Thirty years ago this summer, the film When Harry Met Sally was released — and instantly reignited the battle of the sexes with its assertion that men and women can never be ‘just friends’ without the issue of sex rearing its ugly head.
While it all worked out for Harry (Billy Crystal) and Sally (Meg Ryan) in the end, the idea sparked furious debate. Today, the state of sexual politics has altered hugely, with increased workplace rights for women, new tolerance of different sexual orientations and, not least, the impact of the #MeToo movement against sexual harassment. But has anything really changed? Can men and women be ‘just friends’ in 2019? We asked a team of top writers for their views . . .
MEN MY AGE DON’T MAKE GOOD CHUMS
I hate to say this, but men of my generation who make good friends for women are thin on the ground. They don’t tend to be as interested in women’s innermost thoughts, taking refuge instead in hobbies, military history or shouting at politicians on the television. Female friendships, on the other hand, often centre around exchanges of intimate information.
As When Harry Met Sally (pictured) marks thirty years since its release, top writers debate how social changes since then may have impacted the friendships of men and women
It reminds me of the stats that show men can be reluctant to read novels by women, while women read across gender and genre.
But I can see things will be different for my sons’ generation. They’ve been alongside girls throughout their education and have grown up knowing women provide insight and emotional refuge when male friends are being bullish or obtuse.
They laugh with their female friends and don’t express amazement at the notion a woman can be just as funny as any man. One of my favourite photos is of my 11-year-old, Torrin, in football strip enjoying an improvised foot spa, courtesy of his great friend Elodie.
At that age, Torrin’s father was incarcerated in a brutish prep school where older boys peed on his teddy bear and feelings were not allowed.
I’m thrilled my sons are learning this as they grow up, because when a man of any age does really care about getting to know women — in a non-sexual way — he’s in hot demand. I’ve got a new pal called Max, and he has a zillion female friends, because he’s genuinely interested in what we are thinking and feeling.
That said, some of my dearest man friends are those I slept with years ago.
There’s a bit of a question mark hanging in the air otherwise. I remember one male pal saying after my wedding: ‘As you walked up the aisle all I could think was, “I never slept with her, now I never will!”’
Toby Young whose 14-year-old son doesn’t have a single female friend, argues that men have become afraid to make a pass at women (pictured: Billy Crystal and Meg Ryan star as Harry and Sally in the classic 1989 rom-com)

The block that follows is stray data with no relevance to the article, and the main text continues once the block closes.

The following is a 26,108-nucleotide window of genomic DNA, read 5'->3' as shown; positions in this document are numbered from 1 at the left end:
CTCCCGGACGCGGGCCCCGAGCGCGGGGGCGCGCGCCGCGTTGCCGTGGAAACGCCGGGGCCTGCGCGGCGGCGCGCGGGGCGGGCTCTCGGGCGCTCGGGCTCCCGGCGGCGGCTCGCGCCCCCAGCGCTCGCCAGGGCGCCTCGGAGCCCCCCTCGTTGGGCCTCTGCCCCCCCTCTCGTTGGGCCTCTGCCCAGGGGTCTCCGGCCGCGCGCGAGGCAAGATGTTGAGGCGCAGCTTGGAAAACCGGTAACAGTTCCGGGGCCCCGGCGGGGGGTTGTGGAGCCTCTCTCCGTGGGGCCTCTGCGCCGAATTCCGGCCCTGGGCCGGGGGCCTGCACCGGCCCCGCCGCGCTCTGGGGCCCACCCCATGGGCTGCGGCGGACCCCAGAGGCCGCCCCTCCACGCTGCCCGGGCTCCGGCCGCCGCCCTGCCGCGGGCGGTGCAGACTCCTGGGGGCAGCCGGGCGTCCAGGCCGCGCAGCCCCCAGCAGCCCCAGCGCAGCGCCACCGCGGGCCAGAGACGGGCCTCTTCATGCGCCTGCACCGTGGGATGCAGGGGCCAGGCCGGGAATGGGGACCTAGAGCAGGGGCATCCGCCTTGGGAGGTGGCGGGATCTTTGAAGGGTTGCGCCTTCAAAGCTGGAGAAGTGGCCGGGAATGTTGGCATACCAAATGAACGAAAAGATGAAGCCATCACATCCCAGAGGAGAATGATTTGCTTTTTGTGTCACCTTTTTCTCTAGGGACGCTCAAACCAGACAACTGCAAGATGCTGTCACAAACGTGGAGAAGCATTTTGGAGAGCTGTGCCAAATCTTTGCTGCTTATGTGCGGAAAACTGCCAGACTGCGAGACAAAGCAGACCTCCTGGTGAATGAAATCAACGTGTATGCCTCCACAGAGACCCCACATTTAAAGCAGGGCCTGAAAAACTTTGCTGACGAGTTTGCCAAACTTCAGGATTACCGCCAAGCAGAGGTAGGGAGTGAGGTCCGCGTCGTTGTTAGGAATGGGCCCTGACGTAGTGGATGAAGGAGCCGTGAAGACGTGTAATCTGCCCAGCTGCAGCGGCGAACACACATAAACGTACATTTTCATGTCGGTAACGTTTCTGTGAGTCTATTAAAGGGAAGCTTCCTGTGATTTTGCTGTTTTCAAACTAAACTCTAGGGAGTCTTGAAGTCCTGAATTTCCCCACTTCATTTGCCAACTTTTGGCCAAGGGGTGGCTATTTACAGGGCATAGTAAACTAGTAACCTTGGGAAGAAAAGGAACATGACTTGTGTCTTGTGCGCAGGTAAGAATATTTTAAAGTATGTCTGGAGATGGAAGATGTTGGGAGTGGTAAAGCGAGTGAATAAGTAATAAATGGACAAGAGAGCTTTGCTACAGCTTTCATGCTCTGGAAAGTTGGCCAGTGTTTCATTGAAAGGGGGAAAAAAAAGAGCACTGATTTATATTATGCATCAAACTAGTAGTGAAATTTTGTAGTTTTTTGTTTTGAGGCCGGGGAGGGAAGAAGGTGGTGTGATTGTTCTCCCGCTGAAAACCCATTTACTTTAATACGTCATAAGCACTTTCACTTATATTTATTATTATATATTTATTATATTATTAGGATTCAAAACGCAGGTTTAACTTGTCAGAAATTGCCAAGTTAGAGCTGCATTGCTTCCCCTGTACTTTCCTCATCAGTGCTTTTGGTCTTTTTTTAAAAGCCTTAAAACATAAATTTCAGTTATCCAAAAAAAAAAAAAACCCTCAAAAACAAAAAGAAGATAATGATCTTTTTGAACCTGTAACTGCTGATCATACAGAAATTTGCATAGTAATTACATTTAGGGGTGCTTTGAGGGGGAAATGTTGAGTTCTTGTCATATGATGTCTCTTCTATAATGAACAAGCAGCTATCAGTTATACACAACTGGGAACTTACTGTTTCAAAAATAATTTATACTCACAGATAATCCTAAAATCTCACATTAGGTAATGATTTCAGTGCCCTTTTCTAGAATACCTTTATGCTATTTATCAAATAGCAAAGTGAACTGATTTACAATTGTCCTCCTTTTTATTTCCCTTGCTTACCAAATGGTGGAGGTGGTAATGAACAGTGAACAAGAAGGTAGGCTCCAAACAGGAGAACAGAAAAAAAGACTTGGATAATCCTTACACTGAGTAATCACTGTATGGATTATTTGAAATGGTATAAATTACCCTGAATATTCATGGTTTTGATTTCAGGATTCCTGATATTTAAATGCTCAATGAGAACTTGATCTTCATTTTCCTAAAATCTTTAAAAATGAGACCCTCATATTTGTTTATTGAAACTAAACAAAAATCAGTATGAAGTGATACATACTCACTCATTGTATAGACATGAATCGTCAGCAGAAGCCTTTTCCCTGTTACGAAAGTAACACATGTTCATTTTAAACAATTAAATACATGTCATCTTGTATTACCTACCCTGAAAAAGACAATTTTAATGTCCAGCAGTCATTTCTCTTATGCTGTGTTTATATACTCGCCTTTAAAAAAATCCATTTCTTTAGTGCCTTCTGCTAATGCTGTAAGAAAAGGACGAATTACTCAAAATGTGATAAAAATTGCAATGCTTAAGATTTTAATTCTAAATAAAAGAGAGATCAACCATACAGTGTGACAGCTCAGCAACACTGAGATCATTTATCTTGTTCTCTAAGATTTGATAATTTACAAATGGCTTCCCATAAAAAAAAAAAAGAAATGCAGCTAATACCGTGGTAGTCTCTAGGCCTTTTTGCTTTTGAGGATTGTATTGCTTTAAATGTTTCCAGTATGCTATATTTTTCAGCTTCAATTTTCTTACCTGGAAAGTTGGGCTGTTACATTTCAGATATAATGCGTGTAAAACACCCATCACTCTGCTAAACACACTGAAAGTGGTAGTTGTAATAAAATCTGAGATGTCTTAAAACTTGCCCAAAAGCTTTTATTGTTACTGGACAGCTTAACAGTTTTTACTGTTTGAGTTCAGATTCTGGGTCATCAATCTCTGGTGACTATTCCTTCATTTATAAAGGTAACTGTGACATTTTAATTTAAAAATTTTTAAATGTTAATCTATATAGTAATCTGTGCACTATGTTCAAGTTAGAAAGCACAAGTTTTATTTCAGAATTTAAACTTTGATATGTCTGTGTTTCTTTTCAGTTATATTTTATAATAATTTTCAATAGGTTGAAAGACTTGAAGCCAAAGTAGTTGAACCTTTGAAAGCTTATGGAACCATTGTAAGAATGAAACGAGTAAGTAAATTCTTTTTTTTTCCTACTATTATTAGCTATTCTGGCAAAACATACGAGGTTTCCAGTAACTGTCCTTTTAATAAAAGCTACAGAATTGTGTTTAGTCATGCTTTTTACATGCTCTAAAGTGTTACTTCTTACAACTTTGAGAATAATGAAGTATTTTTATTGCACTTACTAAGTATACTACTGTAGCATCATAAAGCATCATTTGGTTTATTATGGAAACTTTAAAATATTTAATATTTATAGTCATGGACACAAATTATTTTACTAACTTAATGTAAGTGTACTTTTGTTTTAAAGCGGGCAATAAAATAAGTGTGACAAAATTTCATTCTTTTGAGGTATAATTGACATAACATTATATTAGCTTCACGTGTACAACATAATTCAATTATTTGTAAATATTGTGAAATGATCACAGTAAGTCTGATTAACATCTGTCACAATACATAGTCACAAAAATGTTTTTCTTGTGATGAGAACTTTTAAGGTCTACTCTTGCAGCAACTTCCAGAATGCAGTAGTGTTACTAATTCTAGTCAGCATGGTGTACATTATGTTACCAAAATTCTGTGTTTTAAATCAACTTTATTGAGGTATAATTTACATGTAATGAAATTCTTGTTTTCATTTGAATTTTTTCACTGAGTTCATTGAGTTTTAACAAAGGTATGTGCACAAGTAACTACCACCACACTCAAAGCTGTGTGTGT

YOUNG MEN ARE SCARED TO CHAT UP WOMEN
Young Englishmen now daren’t risk making passes at women for fear of being accused of harassment or labelled a sex pest.
If you have any kind of career, women are better feared than loved.
The upshot is that male millennials don’t seem to have as many genuine female friends as my generation did. Instead of going to parties and chatting up members of the opposite sex, they stay at home playing video games. My 14-year-old son doesn’t have a single female friend, unfortunately.
It’s a shame because cross-gender friendships are enriching and beneficial. There are things I can talk to female friends about that I wouldn’t dream of raising with my male friends — such as the romantic lives of our mutual acquaintances.
The #MeToo climate today means my teenage son’s generation has far fewer female friends than we did – and that’s a shame – Toby Young
Same-sex friendships are often complicated by competition, which can be a barrier to intimacy. You don’t want to reveal a vulnerability to someone who might be a rival one day. But no such issues contaminate male-female friendships, which in my experience are more relaxed.
Maybe the benefits of a more heavily policed sexual arena outweigh the costs. But it feels like we declared a truce in the sex war 30 years ago . . . now we’re at each other’s throats again.
MALE PALS ARE MY SOURCE OF SANITY
I detest When Harry Met Sally and one of the things I hate most is its principle that men and women cannot be friends — that and the way Harry thinks he’s the best while being boring, balding and thyroidal. As a lifelong tomboy, I’ve always found (most) men easier than (most) women, just as I find my brothers easier than my sisters.
I adore my sisters, but there’s just so much potential for misunderstanding, so much subtext to every comment. Growing up, girls en masse made me feel claustrophobic; their bitchiness as suffocating as the fog of Elnett hairspray and hormones permeating the school lavatories.
Hannah Betts revealed she hates When Harry Met Sally (pictured) and has often gone on holiday with male friends without a second thought about their gender
My male friends make me feel I can breathe — and this is as true for me at 48 as it was at 18. There’s been no societal change in this respect.
After all, the #MeToo campaign affects abusive maniacs, not normal male-female relationships.
Men friends are my refuge and my source of sanity. I can be frank and receive frankness back, without any bitchiness or hidden meaning. I rely on them however dire the circumstances: when I was sexually assaulted, it wasn’t a female friend I confided in, but a male.
Male friends frequently come on holiday with me and my boyfriend. And we don’t give our gender a second thought — because, really, it’s the least interesting thing about us.
NEVER SLEEP WITH FRIENDS YOU LOVE
When I was 11, a debilitating illness meant I had to take a year off school.
When I returned, pretty much the only person who’d speak to me was a ginger-haired boy called George. This earned him my instant, undying friendship.
For the next two years, we sat together in maths class talking non-stop, and for hours on the phone every night as well.
Emily Hill (pictured) says she’s had to fend off advances from a male friend on more than one occasion
Then, tragedy struck: he watched When Harry Met Sally and declared that men and women can’t be friends. Then he sent me a Valentine’s card declaring his love. Maybe back in the Eighties that could have been the start of a beautiful, lifelong friendship that slowly turned to love. But we live in a more cut-throat world now.